Talking Tom Cat was an instant hit, launching a franchise whose titles have reached No. 1 in more than 100 countries on the App Store. Today, almost 350 million monthly active users support the apps, and Tom’s YouTube channel has more than 2 billion views. Unlike many mobile app creators, the Logins have proved adept at turning popularity into profit. Playing Talking Tom triggers an onslaught of advertising and in-game purchase offers, and Outfit7 earns more than $100 million a year. In early 2016 the Logins decided to cash out, hiring Goldman Sachs Group Inc. to find the most lucrative deal. ... The industrialists were willing to match the Logins’ asking price of $1 billion and let their team maintain autonomy. Samo and Iza signed away their company—having never taken money from outside investors, their stake was worth about $600 million. ... It’s hard to see the synergies between a maker of chemical solvents and a digital cat perched over a toilet. And curiously, the buyer, which had recently been renamed Zhejiang Jinke Entertainment Culture Co., had revenue of only $133 million in 2016, according to Bloomberg data pulled from regulatory filings, and its gross profit was $55 million. Jinke won’t say where the money to buy Outfit7 came from. ... The deal activity can best be understood as a consequence of quirks in the Chinese stock market. In China, industrial companies trade at valuations they’d never receive elsewhere in the world. ... some may trade at as much as 100 times their annual earnings—more than four times the multiple of General Electric Co. This means they can acquire companies at what is effectively a discount. ... Chinese companies are betting that by adding game studios that have better margins than a stodgy industrial business, their stock price will rise.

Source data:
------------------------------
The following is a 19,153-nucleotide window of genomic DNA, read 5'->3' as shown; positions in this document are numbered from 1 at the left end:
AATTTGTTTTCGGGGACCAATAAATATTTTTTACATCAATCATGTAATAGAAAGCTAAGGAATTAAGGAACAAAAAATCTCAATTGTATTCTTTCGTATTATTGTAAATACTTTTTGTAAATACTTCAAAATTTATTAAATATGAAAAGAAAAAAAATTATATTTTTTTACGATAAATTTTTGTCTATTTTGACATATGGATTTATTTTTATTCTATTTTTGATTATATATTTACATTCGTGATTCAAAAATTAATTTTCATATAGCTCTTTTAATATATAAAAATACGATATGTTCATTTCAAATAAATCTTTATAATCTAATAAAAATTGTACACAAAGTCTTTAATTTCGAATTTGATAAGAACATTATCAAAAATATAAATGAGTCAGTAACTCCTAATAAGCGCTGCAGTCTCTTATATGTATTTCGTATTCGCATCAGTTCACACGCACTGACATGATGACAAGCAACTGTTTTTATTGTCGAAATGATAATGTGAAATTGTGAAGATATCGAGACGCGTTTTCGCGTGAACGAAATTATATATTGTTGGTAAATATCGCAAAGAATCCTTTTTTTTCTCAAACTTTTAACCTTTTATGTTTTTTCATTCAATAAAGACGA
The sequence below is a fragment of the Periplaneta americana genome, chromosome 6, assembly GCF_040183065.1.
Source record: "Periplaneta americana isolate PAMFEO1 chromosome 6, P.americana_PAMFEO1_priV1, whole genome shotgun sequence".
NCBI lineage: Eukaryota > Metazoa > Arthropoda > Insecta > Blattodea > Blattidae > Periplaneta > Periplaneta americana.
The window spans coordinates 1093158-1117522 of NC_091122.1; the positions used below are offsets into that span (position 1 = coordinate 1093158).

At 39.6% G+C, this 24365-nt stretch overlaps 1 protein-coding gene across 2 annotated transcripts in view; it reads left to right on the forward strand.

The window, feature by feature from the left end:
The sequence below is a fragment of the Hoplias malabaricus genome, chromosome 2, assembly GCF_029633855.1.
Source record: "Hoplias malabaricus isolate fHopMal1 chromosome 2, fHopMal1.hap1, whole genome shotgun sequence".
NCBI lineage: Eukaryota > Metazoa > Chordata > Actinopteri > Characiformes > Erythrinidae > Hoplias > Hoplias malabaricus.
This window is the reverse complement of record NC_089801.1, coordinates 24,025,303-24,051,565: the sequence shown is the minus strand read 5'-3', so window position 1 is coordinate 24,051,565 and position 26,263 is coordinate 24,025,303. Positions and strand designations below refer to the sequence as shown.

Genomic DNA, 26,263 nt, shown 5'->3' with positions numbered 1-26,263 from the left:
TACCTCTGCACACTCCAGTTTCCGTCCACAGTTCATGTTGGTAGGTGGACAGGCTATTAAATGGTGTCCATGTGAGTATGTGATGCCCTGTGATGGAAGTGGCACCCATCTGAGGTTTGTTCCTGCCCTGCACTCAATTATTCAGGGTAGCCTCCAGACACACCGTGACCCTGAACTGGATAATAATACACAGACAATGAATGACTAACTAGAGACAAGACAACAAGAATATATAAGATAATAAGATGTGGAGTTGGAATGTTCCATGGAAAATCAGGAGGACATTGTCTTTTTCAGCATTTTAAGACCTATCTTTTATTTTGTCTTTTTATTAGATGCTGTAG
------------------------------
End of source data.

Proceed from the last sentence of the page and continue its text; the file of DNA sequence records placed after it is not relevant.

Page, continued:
Long-time GMO clients have become accustomed to a certain kind of behavior from our asset allocation portfolios. If they are reading stories about how well an asset class has been doing, chances are pretty good that their next account statement will show that we are a seller of that asset (assuming we owned some in the first place). If, on the other hand, headlines are about how horribly things are going for an asset class, our clients have come to expect to see us buying in the coming quarters. But recently we made a move across a number of our asset allocation portfolios that goes counter to that general pattern. After a strong first half of 2017 for emerging equities that saw them rise over 18%, we actually bought more emerging in early July. It seems like a non-intuitive move for us to make, but we believe it is the correct one despite the fact that the prospective returns to emerging equities have dropped a bit since the beginning of the year. Even though the absolute expected return for emerging market value stocks has decreased, we believe the margin of superiority of emerging value over other assets has actually increased. As its superiority is higher and emerging-specific risk is relatively benign, our willingness to bear its risk has increased at the margin, which created the opportunity for us to increase our allocation.